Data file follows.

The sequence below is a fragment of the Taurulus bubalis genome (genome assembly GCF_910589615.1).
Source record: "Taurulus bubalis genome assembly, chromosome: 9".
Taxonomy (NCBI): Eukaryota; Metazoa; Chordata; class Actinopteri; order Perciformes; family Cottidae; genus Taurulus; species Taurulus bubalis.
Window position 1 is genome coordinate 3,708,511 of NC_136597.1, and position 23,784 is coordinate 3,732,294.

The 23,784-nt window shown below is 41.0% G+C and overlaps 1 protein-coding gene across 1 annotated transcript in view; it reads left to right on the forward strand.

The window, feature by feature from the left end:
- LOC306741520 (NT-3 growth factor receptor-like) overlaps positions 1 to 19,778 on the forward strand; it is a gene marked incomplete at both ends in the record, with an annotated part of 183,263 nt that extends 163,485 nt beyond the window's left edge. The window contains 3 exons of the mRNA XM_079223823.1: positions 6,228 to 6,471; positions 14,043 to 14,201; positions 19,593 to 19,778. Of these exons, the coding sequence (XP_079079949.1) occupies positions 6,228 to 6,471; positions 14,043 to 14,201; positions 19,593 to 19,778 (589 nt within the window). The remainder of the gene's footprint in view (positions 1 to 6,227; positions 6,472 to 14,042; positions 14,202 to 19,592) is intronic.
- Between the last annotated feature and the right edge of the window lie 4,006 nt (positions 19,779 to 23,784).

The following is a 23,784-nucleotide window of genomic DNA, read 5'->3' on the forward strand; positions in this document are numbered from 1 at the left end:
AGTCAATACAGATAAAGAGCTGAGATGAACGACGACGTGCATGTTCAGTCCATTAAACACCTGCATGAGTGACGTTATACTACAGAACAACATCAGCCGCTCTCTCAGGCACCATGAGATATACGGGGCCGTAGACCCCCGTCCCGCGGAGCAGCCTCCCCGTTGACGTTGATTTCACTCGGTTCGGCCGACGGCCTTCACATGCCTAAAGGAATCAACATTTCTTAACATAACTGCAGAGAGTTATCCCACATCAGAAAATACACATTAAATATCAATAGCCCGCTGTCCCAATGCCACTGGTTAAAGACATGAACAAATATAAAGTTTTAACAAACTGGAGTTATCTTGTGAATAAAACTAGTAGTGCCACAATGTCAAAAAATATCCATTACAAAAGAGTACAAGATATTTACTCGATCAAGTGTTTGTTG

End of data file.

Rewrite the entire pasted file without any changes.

The sequence below is a fragment of the Taurulus bubalis genome (genome assembly GCF_910589615.1).
Source record: "Taurulus bubalis genome assembly, chromosome: 9".
Taxonomy (NCBI): Eukaryota; Metazoa; Chordata; class Actinopteri; order Perciformes; family Cottidae; genus Taurulus; species Taurulus bubalis.
Window position 1 is genome coordinate 3,708,511 of NC_136597.1, and position 23,784 is coordinate 3,732,294.

The 23,784-nt window shown below is 41.0% G+C and overlaps 1 protein-coding gene across 1 annotated transcript in view; it reads left to right on the forward strand.

The window, feature by feature from the left end:
- LOC306741520 (NT-3 growth factor receptor-like) overlaps positions 1 to 19,778 on the forward strand; it is a gene marked incomplete at both ends in the record, with an annotated part of 183,263 nt that extends 163,485 nt beyond the window's left edge. The window contains 3 exons of the mRNA XM_079223823.1: positions 6,228 to 6,471; positions 14,043 to 14,201; positions 19,593 to 19,778. Of these exons, the coding sequence (XP_079079949.1) occupies positions 6,228 to 6,471; positions 14,043 to 14,201; positions 19,593 to 19,778 (589 nt within the window). The remainder of the gene's footprint in view (positions 1 to 6,227; positions 6,472 to 14,042; positions 14,202 to 19,592) is intronic.
- Between the last annotated feature and the right edge of the window lie 4,006 nt (positions 19,779 to 23,784).

The following is a 23,784-nucleotide window of genomic DNA, read 5'->3' on the forward strand; positions in this document are numbered from 1 at the left end:
AGTCAATACAGATAAAGAGCTGAGATGAACGACGACGTGCATGTTCAGTCCATTAAACACCTGCATGAGTGACGTTATACTACAGAACAACATCAGCCGCTCTCTCAGGCACCATGAGATATACGGGGCCGTAGACCCCCGTCCCGCGGAGCAGCCTCCCCGTTGACGTTGATTTCACTCGGTTCGGCCGACGGCCTTCACATGCCTAAAGGAATCAACATTTCTTAACATAACTGCAGAGAGTTATCCCACATCAGAAAATACACATTAAATATCAATAGCCCGCTGTCCCAATGCCACTGGTTAAAGACATGAACAAATATAAAGTTTTAACAAACTGGAGTTATCTTGTGAATAAAACTAGTAGTGCCACAATGTCAAAAAATATCCATTACAAAAGAGTACAAGATATTTACTCGATCAAGTGTTTGTTG